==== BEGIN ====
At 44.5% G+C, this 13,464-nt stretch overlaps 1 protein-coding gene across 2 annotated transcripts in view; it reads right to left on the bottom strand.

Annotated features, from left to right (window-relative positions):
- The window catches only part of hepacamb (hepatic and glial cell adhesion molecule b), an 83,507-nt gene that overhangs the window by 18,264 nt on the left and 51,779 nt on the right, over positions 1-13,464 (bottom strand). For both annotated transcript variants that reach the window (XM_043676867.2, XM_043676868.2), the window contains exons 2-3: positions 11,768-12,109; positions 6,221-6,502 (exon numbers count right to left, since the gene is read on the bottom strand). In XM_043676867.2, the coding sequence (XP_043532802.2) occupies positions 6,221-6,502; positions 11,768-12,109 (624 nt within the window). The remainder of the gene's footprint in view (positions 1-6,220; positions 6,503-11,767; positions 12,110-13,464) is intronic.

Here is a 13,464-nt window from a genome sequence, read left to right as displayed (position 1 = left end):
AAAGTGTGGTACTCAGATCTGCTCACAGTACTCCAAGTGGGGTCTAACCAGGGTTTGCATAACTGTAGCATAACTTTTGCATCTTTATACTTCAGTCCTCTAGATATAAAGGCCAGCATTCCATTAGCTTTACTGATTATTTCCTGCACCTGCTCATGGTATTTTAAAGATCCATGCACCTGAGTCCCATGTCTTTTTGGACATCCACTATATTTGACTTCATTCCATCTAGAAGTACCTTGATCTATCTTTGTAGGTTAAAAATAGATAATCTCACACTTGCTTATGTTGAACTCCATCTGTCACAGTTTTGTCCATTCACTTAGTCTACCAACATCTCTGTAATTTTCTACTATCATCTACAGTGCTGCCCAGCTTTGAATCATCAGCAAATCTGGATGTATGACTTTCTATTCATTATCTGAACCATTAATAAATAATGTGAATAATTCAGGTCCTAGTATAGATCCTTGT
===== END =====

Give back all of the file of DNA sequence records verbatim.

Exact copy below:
At 44.5% G+C, this 13,464-nt stretch overlaps 1 protein-coding gene across 2 annotated transcripts in view; it reads right to left on the bottom strand.

Annotated features, from left to right (window-relative positions):
- The window catches only part of hepacamb (hepatic and glial cell adhesion molecule b), an 83,507-nt gene that overhangs the window by 18,264 nt on the left and 51,779 nt on the right, over positions 1-13,464 (bottom strand). For both annotated transcript variants that reach the window (XM_043676867.2, XM_043676868.2), the window contains exons 2-3: positions 11,768-12,109; positions 6,221-6,502 (exon numbers count right to left, since the gene is read on the bottom strand). In XM_043676867.2, the coding sequence (XP_043532802.2) occupies positions 6,221-6,502; positions 11,768-12,109 (624 nt within the window). The remainder of the gene's footprint in view (positions 1-6,220; positions 6,503-11,767; positions 12,110-13,464) is intronic.

Here is a 13,464-nt window from a genome sequence, read left to right as displayed (position 1 = left end):
AAAGTGTGGTACTCAGATCTGCTCACAGTACTCCAAGTGGGGTCTAACCAGGGTTTGCATAACTGTAGCATAACTTTTGCATCTTTATACTTCAGTCCTCTAGATATAAAGGCCAGCATTCCATTAGCTTTACTGATTATTTCCTGCACCTGCTCATGGTATTTTAAAGATCCATGCACCTGAGTCCCATGTCTTTTTGGACATCCACTATATTTGACTTCATTCCATCTAGAAGTACCTTGATCTATCTTTGTAGGTTAAAAATAGATAATCTCACACTTGCTTATGTTGAACTCCATCTGTCACAGTTTTGTCCATTCACTTAGTCTACCAACATCTCTGTAATTTTCTACTATCATCTACAGTGCTGCCCAGCTTTGAATCATCAGCAAATCTGGATGTATGACTTTCTATTCATTATCTGAACCATTAATAAATAATGTGAATAATTCAGGTCCTAGTATAGATCCTTGT